The Dark Side of the Woods . . .

darksideAwakened at 1 am by a low flying and very loud helicopter which was shining a light around the woods (for at least 20 minutes around my house) was a scary thing on Wednesday.  It looked like something from a spy movie … it is far from a common sight here in the middle of the wilderness. (suspenseful pause as I explain)

This blog has been my place for sharing the beauty of the northern Minnesota woods which I love.  Besides my posts of complaints about bugs, long very cold winters, woodchucks, nuisance squirrels and an occasional raccoon bandit you will find my words and pictures to be positive and loving about my forest home ( … even my woodchuck pictures are not dark 😉 ).  I have neglected sharing the dark sides of living in the wilderness probably because I keep those aspects in the very back of my mind.

The reality of the situation is that this is “the wilderness”.  If you have never lived beyond developed city life, let me show you the wildness of it …..

The nearest town, hospital and store is 30 miles away.  There are trained first responders, but where I live it would still take at least 20 minutes for someone to get here .. and that would be if I could reach someone if I was away from my house.  Cell reception is faint and does not exist in most woodsy places.  My nearest year-round neighbor is about 3 miles away.  There are summer visitors and campers closer as the area population doubles (at least) in the summer.  The roads are gravel and everywhere you look are woods … trees, brush, lakes, rivers and wildlife … no open horizons in the immediate area.  Most of the cabins and houses are down little roads of their own and not visible from the main road.  I find it beautiful … but, dangers do lurk.  If I dwelt on the dangers, I would not be able to live here .. so I keep them in the very back of my head and I practice caution when out in the woods.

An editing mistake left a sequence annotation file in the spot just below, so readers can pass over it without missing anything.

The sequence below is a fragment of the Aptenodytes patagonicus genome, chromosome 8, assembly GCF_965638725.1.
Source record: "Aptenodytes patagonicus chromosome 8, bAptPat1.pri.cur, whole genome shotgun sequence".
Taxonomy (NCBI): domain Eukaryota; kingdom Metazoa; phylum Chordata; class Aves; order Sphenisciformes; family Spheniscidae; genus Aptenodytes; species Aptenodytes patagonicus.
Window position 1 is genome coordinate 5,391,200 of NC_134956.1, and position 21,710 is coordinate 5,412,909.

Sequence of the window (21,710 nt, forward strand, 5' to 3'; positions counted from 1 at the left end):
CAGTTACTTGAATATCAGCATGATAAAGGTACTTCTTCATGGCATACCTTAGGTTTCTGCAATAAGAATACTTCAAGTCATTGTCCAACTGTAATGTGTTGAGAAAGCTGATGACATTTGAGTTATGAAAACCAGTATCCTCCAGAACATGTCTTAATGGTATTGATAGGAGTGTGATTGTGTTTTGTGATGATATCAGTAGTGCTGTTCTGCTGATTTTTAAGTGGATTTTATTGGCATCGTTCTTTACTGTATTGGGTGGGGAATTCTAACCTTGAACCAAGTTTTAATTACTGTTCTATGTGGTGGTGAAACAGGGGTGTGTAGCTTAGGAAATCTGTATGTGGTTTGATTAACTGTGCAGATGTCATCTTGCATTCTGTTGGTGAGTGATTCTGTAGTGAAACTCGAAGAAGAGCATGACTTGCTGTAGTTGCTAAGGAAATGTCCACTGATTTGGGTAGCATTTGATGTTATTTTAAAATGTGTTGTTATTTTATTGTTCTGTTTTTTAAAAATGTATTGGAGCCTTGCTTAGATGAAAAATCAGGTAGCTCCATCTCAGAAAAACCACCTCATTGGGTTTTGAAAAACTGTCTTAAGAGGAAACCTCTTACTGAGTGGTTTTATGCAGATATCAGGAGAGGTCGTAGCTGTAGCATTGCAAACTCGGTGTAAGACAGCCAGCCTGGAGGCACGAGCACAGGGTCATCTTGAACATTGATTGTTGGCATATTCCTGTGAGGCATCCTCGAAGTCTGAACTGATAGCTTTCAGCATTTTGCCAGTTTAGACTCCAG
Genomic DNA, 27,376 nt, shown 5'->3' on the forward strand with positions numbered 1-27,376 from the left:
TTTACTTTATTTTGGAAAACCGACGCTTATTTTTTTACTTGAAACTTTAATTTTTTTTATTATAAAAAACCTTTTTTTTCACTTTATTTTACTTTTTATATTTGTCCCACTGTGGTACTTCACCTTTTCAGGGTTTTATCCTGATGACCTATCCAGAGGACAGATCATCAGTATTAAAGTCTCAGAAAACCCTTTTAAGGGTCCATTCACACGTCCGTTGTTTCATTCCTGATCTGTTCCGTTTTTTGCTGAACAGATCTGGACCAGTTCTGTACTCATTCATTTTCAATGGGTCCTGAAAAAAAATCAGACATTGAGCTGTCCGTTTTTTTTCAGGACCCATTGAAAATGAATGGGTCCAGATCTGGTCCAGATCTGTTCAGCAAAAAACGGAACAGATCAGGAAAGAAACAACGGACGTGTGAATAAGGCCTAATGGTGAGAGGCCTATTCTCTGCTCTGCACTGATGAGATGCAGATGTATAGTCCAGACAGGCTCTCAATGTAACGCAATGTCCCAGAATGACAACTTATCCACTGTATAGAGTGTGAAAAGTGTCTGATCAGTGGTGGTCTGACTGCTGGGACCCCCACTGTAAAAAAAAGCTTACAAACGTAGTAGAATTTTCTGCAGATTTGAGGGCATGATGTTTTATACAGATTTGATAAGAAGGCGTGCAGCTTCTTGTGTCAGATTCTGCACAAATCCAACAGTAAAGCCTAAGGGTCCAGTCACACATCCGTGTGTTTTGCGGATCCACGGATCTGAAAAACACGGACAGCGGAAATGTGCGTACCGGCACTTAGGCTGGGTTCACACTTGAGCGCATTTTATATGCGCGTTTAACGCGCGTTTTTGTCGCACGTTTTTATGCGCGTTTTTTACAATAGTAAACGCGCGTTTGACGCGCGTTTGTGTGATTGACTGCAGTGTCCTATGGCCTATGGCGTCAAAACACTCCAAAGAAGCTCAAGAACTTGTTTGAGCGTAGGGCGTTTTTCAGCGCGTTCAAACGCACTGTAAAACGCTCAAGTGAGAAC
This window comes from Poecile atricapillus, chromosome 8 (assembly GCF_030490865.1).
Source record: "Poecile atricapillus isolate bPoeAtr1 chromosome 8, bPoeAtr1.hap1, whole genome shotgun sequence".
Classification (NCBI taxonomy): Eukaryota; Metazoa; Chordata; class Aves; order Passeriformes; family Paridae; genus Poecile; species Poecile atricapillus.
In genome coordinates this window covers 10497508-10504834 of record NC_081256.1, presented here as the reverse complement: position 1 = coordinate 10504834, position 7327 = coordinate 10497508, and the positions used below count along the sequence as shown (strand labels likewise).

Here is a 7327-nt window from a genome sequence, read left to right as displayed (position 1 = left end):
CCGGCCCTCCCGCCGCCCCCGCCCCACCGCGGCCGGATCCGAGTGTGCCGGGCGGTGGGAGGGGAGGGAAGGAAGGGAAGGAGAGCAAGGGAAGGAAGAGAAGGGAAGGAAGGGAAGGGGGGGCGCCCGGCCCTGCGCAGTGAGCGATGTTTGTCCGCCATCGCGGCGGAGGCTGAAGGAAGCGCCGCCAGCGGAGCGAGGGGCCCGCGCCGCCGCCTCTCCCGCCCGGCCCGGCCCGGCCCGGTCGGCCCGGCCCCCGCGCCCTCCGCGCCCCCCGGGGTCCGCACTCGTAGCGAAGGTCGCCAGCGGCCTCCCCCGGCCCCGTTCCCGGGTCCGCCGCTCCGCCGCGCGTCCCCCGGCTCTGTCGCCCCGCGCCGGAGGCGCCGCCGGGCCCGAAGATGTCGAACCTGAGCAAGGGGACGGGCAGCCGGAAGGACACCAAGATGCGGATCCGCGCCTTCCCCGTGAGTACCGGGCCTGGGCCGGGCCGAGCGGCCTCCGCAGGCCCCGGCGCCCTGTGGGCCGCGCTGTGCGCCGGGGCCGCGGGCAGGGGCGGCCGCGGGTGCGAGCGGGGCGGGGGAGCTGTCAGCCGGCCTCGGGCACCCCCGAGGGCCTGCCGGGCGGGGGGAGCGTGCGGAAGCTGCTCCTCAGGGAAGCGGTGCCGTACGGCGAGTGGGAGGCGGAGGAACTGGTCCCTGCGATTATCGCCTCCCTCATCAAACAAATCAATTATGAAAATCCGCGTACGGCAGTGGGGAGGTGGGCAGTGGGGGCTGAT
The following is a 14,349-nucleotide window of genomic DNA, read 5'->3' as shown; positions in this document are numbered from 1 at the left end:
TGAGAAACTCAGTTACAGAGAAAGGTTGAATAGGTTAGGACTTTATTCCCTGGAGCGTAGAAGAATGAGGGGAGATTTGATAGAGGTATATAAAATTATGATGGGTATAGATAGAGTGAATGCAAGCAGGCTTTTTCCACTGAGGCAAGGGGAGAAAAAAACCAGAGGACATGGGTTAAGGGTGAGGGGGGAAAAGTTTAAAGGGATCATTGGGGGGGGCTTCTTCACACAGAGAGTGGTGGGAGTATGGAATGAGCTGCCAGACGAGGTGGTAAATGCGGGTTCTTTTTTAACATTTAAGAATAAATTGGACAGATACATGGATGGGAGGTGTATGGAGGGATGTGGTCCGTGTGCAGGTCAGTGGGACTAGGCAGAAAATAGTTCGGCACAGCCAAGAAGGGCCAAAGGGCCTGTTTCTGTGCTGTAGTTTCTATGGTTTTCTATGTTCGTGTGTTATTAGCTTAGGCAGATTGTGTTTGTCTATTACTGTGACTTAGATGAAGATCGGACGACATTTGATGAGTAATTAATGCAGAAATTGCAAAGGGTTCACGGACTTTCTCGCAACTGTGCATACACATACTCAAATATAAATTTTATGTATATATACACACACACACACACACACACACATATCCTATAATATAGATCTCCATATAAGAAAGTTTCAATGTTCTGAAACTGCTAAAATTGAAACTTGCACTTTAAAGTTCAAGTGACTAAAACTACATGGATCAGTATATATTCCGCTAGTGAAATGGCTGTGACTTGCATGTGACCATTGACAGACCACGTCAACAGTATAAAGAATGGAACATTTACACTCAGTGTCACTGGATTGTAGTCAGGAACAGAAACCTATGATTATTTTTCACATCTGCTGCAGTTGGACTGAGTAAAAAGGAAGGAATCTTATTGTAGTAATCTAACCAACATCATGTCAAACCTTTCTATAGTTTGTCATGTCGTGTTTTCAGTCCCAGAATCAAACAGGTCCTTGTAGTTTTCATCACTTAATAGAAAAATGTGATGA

Ironically this week, Kathy over at Lake Superior Spirit and I had our minds in the same thought stream.  Kathy did a great job at explaining to city dwellers what life in the woodsy wilderness is like this week, too. (check it out)

wilderness

Personally, I do not fear the wildlife except the timber wolves and a rare large cat – both of which are fearless.  (okay, I don’t like snakes or bats, either).  I find the creatures living here amazing and beautiful.  (Sorry, this is where I need to stop and talk about bears  :-))